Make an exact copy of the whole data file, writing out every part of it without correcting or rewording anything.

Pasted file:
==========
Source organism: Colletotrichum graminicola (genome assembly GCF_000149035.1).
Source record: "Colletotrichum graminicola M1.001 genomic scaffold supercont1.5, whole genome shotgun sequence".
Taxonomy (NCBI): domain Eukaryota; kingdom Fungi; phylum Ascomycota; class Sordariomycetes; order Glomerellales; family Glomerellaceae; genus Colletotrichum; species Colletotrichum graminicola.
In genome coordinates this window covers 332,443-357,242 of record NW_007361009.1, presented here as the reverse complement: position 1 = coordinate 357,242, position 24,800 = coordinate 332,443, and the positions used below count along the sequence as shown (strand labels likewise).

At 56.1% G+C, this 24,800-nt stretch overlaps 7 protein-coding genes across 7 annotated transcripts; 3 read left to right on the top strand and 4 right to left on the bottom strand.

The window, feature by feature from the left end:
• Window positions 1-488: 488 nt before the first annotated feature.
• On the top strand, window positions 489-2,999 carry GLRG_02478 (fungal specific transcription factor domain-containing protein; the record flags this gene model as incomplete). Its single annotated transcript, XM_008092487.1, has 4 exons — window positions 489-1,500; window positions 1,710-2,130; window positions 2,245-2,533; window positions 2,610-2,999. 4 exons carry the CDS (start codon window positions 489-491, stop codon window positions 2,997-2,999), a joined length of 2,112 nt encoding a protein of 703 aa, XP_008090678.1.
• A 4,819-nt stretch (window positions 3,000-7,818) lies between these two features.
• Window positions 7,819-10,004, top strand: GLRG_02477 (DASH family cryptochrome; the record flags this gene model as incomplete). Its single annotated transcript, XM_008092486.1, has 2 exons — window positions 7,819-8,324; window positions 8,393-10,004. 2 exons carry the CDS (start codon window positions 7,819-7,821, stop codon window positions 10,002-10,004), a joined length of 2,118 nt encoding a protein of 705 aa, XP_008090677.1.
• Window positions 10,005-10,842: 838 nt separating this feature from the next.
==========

Source organism: Colletotrichum graminicola (genome assembly GCF_000149035.1).
Source record: "Colletotrichum graminicola M1.001 genomic scaffold supercont1.5, whole genome shotgun sequence".
Taxonomy (NCBI): domain Eukaryota; kingdom Fungi; phylum Ascomycota; class Sordariomycetes; order Glomerellales; family Glomerellaceae; genus Colletotrichum; species Colletotrichum graminicola.
In genome coordinates this window covers 332,443-357,242 of record NW_007361009.1, presented here as the reverse complement: position 1 = coordinate 357,242, position 24,800 = coordinate 332,443, and the positions used below count along the sequence as shown (strand labels likewise).

At 56.1% G+C, this 24,800-nt stretch overlaps 7 protein-coding genes across 7 annotated transcripts; 3 read left to right on the top strand and 4 right to left on the bottom strand.

The window, feature by feature from the left end:
• Window positions 1-488: 488 nt before the first annotated feature.
• On the top strand, window positions 489-2,999 carry GLRG_02478 (fungal specific transcription factor domain-containing protein; the record flags this gene model as incomplete). Its single annotated transcript, XM_008092487.1, has 4 exons — window positions 489-1,500; window positions 1,710-2,130; window positions 2,245-2,533; window positions 2,610-2,999. 4 exons carry the CDS (start codon window positions 489-491, stop codon window positions 2,997-2,999), a joined length of 2,112 nt encoding a protein of 703 aa, XP_008090678.1.
• A 4,819-nt stretch (window positions 3,000-7,818) lies between these two features.
• Window positions 7,819-10,004, top strand: GLRG_02477 (DASH family cryptochrome; the record flags this gene model as incomplete). Its single annotated transcript, XM_008092486.1, has 2 exons — window positions 7,819-8,324; window positions 8,393-10,004. 2 exons carry the CDS (start codon window positions 7,819-7,821, stop codon window positions 10,002-10,004), a joined length of 2,118 nt encoding a protein of 705 aa, XP_008090677.1.
• Window positions 10,005-10,842: 838 nt separating this feature from the next.